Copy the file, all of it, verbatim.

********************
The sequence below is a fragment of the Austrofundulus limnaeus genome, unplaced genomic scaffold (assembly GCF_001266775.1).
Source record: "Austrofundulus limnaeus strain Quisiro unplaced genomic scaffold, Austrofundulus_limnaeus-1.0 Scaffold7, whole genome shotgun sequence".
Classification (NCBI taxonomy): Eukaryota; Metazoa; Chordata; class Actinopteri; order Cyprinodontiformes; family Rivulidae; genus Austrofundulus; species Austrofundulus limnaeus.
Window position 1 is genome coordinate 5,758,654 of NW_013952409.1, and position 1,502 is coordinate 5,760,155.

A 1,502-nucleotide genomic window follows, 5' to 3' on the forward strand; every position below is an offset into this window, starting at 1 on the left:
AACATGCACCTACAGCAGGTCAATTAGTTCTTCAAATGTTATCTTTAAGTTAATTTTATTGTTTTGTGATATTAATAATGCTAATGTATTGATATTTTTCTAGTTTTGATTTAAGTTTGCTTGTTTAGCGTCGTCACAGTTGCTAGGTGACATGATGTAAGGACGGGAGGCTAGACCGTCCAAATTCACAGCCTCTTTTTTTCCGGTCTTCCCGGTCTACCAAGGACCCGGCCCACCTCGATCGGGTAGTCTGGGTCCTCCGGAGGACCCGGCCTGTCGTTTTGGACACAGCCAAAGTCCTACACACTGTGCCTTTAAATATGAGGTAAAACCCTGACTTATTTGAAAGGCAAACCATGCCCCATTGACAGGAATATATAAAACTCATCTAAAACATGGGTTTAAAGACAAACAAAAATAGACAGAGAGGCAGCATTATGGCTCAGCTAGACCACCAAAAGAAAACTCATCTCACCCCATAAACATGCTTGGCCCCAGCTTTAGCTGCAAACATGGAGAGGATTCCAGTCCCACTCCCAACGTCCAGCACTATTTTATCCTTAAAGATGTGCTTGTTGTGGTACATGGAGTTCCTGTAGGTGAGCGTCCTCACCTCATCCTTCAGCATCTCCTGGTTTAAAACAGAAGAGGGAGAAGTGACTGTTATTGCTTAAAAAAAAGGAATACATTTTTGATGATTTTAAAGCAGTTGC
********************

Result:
The sequence below is a fragment of the Austrofundulus limnaeus genome, unplaced genomic scaffold (assembly GCF_001266775.1).
Source record: "Austrofundulus limnaeus strain Quisiro unplaced genomic scaffold, Austrofundulus_limnaeus-1.0 Scaffold7, whole genome shotgun sequence".
Classification (NCBI taxonomy): Eukaryota; Metazoa; Chordata; class Actinopteri; order Cyprinodontiformes; family Rivulidae; genus Austrofundulus; species Austrofundulus limnaeus.
Window position 1 is genome coordinate 5,758,654 of NW_013952409.1, and position 1,502 is coordinate 5,760,155.

A 1,502-nucleotide genomic window follows, 5' to 3' on the forward strand; every position below is an offset into this window, starting at 1 on the left:
AACATGCACCTACAGCAGGTCAATTAGTTCTTCAAATGTTATCTTTAAGTTAATTTTATTGTTTTGTGATATTAATAATGCTAATGTATTGATATTTTTCTAGTTTTGATTTAAGTTTGCTTGTTTAGCGTCGTCACAGTTGCTAGGTGACATGATGTAAGGACGGGAGGCTAGACCGTCCAAATTCACAGCCTCTTTTTTTCCGGTCTTCCCGGTCTACCAAGGACCCGGCCCACCTCGATCGGGTAGTCTGGGTCCTCCGGAGGACCCGGCCTGTCGTTTTGGACACAGCCAAAGTCCTACACACTGTGCCTTTAAATATGAGGTAAAACCCTGACTTATTTGAAAGGCAAACCATGCCCCATTGACAGGAATATATAAAACTCATCTAAAACATGGGTTTAAAGACAAACAAAAATAGACAGAGAGGCAGCATTATGGCTCAGCTAGACCACCAAAAGAAAACTCATCTCACCCCATAAACATGCTTGGCCCCAGCTTTAGCTGCAAACATGGAGAGGATTCCAGTCCCACTCCCAACGTCCAGCACTATTTTATCCTTAAAGATGTGCTTGTTGTGGTACATGGAGTTCCTGTAGGTGAGCGTCCTCACCTCATCCTTCAGCATCTCCTGGTTTAAAACAGAAGAGGGAGAAGTGACTGTTATTGCTTAAAAAAAAGGAATACATTTTTGATGATTTTAAAGCAGTTGC